But the facts also cause one to reflect on what Hampstead might have done to better protect itself in a situation where the parties seem to have been arguing (and San Juan withholding) production monies from the jointly owned properties for over ten years. San Juan’s former lawyer certainly knew how to protect himself since he emerges from all of this with a secured claim in the amount of $342,000 – presumably in some part at least for fighting to prevent Hampstead from getting its 25% share of revenues and defending San Juan’s principal on contempt charges – but what about Hampstead? What should Hampstead have done? The best option was likely for Hampstead to insist on taking its share of production in kind and separately marketing it – assuming that it had the capacity to do so or could contract for that capacity.

Short of that, the options seem limited. For example, while monies received by San Juan for the sale of Hampstead’s share of production would be trust monies (CAPL Article 507, Sorel Resources [1988] 4 WWR 232 (Alta. CA) and Brookfield Bridge Lending Fund Inc. v Vanquish Oil and Gas Corporation, 2008 ABQB 444 and my blog of this decision) the operator might still dissipate the trust fund (although but for dissipation cl. 507 should certainly have accorded Hampstead a provable claim in bankruptcy). And all the precedents suggest that it would certainly be difficult for a minority owner to bring about a change of operatorship against an operator and majority owner who resists, even where the operator is in persistent default under the terms of the agreement but particularly in the case of an insolvency: Norcen Energy Resources Ltd v Oakwood Petroleums Ltd (1988), 63 Alta. L.R. (2d) 361 (QB), Mutual Oil and Gas Ltd v DSWK Holdings Ltd (unreported judgement of Justice Kenny, January 5, 1996, rev’d on appeal [1996] AJ 582), and Rimoil Corporation v Hexagon Gas Ltd, unreported May 5, 1989 (Alta. QB); but for a case in which the new operator successfully sought the assistance of the court to give effect to a change of operatorship (see Signalta Resources Ltd v Land Petroleum International Inc, [2007] AJ 496, 2007 ABQB 290).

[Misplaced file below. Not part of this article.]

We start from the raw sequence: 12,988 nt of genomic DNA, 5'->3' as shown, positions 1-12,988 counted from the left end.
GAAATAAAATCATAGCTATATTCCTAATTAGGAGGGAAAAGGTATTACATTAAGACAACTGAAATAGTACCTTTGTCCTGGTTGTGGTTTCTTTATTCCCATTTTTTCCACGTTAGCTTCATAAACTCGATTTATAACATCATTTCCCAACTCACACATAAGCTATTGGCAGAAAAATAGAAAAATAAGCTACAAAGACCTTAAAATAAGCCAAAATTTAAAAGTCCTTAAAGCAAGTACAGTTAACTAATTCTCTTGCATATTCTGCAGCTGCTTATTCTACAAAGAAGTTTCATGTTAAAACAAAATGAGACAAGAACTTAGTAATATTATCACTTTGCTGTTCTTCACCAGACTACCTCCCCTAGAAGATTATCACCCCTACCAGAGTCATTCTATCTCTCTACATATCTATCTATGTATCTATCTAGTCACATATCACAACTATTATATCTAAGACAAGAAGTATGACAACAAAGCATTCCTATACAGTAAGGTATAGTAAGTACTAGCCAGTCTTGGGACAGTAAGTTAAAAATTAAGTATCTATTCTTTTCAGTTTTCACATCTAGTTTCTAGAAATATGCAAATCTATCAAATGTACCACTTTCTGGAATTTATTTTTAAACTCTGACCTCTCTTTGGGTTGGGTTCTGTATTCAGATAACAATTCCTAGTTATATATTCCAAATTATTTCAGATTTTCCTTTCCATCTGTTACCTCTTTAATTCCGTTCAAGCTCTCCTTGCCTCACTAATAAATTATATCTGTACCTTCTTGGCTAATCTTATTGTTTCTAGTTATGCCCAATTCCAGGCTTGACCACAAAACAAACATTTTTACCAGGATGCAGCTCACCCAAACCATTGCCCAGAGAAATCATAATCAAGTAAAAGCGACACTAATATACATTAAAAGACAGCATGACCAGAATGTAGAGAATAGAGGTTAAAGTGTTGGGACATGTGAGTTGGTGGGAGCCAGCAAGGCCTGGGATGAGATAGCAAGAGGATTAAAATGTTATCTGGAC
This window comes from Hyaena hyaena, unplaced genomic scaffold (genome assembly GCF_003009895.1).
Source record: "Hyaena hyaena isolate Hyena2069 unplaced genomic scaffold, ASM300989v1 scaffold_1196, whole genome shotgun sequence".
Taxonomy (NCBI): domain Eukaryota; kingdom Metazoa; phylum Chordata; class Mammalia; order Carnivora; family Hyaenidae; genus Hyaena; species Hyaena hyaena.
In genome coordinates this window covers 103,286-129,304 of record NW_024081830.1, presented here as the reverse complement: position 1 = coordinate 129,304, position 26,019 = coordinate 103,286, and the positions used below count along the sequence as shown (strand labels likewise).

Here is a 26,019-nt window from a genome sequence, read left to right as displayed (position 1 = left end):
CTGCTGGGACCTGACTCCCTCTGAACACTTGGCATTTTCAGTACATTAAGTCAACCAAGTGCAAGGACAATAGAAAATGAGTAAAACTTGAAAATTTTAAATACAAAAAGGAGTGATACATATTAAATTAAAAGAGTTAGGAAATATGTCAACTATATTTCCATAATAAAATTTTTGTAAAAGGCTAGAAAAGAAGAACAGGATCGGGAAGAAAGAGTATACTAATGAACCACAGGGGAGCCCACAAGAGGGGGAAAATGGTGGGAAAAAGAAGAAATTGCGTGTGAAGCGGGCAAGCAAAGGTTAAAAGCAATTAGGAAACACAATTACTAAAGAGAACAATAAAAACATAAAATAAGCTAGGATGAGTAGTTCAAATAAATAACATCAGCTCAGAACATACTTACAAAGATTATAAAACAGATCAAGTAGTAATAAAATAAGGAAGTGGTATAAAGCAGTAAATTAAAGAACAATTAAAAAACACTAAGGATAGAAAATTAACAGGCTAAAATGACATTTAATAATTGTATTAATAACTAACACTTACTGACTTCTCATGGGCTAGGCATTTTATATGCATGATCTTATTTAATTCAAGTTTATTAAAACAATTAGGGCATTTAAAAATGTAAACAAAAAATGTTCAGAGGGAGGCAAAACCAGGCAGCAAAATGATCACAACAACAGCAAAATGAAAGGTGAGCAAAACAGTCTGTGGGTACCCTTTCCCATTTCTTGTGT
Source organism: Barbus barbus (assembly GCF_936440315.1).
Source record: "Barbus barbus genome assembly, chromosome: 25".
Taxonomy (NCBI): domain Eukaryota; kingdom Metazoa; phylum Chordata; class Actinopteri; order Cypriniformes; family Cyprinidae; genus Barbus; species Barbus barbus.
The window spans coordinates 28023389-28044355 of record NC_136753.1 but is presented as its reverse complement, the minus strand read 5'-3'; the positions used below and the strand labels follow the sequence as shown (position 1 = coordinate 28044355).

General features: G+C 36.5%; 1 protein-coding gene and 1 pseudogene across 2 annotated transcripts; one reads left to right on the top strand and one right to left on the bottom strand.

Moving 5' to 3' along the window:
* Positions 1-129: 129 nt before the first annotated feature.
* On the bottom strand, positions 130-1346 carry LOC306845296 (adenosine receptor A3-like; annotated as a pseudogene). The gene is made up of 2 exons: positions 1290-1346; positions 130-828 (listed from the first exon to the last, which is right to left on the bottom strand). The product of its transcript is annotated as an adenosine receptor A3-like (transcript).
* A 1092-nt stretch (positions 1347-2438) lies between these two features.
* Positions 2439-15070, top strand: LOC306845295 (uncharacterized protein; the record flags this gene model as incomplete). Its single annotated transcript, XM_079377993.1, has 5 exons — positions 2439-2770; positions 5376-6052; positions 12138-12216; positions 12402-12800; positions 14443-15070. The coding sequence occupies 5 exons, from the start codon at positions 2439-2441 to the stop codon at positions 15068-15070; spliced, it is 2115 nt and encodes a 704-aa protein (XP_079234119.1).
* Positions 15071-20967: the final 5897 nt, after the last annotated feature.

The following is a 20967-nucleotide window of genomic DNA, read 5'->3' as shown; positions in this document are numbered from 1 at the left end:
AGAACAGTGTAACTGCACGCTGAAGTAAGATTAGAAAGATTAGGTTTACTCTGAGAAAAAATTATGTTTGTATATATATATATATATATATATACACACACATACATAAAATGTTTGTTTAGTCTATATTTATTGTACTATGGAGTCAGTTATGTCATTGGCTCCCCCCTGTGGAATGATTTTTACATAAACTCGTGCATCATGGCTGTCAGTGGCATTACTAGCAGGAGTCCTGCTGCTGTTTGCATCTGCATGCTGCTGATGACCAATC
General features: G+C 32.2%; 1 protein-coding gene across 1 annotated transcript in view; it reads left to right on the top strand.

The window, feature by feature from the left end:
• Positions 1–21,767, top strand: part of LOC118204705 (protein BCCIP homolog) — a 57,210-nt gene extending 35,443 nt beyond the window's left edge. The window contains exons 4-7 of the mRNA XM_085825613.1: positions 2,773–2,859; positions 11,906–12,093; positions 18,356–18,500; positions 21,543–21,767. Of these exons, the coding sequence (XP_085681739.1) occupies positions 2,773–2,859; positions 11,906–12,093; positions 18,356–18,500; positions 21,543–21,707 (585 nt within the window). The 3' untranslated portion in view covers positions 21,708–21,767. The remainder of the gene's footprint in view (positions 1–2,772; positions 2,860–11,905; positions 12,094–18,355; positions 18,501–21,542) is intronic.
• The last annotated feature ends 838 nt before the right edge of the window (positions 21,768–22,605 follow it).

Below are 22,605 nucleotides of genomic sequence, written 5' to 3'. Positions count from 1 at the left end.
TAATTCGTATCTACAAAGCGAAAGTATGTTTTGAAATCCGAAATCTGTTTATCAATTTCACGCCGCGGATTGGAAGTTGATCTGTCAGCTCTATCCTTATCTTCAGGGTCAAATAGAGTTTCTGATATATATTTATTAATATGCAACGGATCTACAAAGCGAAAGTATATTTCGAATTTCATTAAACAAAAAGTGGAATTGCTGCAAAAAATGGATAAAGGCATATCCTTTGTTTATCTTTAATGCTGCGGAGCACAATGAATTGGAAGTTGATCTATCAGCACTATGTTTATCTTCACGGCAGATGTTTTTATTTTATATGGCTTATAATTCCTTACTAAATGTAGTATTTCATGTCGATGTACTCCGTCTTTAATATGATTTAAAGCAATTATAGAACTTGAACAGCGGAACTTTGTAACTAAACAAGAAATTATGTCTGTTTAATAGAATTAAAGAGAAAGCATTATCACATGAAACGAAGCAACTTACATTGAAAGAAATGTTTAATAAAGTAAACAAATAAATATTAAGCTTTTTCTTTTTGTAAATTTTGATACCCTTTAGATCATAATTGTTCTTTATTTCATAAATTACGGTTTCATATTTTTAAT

For other litigation involving San Juan Resources and default under the operating agreement (although this time as a joint operator) see Energy Power Systems v San Juan Resources Inc [2006] AJ 956, 206 ABQB 583.


About Nigel Bankes

B.A., M.A. (Cantab.), LL.M. (UBC). Professor. Chair of Natural Resources Law. Member of the Alberta Bar. Please click here for more information.